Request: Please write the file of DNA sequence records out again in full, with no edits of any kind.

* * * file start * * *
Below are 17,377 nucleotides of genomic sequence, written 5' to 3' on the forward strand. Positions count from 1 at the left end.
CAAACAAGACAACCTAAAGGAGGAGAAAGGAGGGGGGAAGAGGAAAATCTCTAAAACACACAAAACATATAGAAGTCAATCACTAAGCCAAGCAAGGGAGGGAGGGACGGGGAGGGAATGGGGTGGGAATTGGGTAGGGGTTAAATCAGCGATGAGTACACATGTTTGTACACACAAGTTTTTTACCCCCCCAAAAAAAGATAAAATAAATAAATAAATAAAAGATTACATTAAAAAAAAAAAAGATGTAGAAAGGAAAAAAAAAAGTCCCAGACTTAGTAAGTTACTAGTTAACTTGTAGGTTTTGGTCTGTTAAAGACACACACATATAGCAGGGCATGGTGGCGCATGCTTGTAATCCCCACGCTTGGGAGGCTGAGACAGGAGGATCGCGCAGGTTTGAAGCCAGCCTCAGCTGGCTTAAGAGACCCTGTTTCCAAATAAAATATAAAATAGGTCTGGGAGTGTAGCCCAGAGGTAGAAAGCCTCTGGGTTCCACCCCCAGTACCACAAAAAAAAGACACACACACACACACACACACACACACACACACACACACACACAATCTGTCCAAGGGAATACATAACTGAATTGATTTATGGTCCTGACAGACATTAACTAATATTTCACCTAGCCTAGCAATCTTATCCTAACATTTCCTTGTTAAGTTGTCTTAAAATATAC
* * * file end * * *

Below are 17,377 nucleotides of genomic sequence, written 5' to 3' on the forward strand. Positions count from 1 at the left end.
CAAACAAGACAACCTAAAGGAGGAGAAAGGAGGGGGGAAGAGGAAAATCTCTAAAACACACAAAACATATAGAAGTCAATCACTAAGCCAAGCAAGGGAGGGAGGGACGGGGAGGGAATGGGGTGGGAATTGGGTAGGGGTTAAATCAGCGATGAGTACACATGTTTGTACACACAAGTTTTTTACCCCCCCAAAAAAAGATAAAATAAATAAATAAATAAAAGATTACATTAAAAAAAAAAAAGATGTAGAAAGGAAAAAAAAAAGTCCCAGACTTAGTAAGTTACTAGTTAACTTGTAGGTTTTGGTCTGTTAAAGACACACACATATAGCAGGGCATGGTGGCGCATGCTTGTAATCCCCACGCTTGGGAGGCTGAGACAGGAGGATCGCGCAGGTTTGAAGCCAGCCTCAGCTGGCTTAAGAGACCCTGTTTCCAAATAAAATATAAAATAGGTCTGGGAGTGTAGCCCAGAGGTAGAAAGCCTCTGGGTTCCACCCCCAGTACCACAAAAAAAAGACACACACACACACACACACACACACACACACACACACACACACAATCTGTCCAAGGGAATACATAACTGAATTGATTTATGGTCCTGACAGACATTAACTAATATTTCACCTAGCCTAGCAATCTTATCCTAACATTTCCTTGTTAAGTTGTCTTAAAATATAC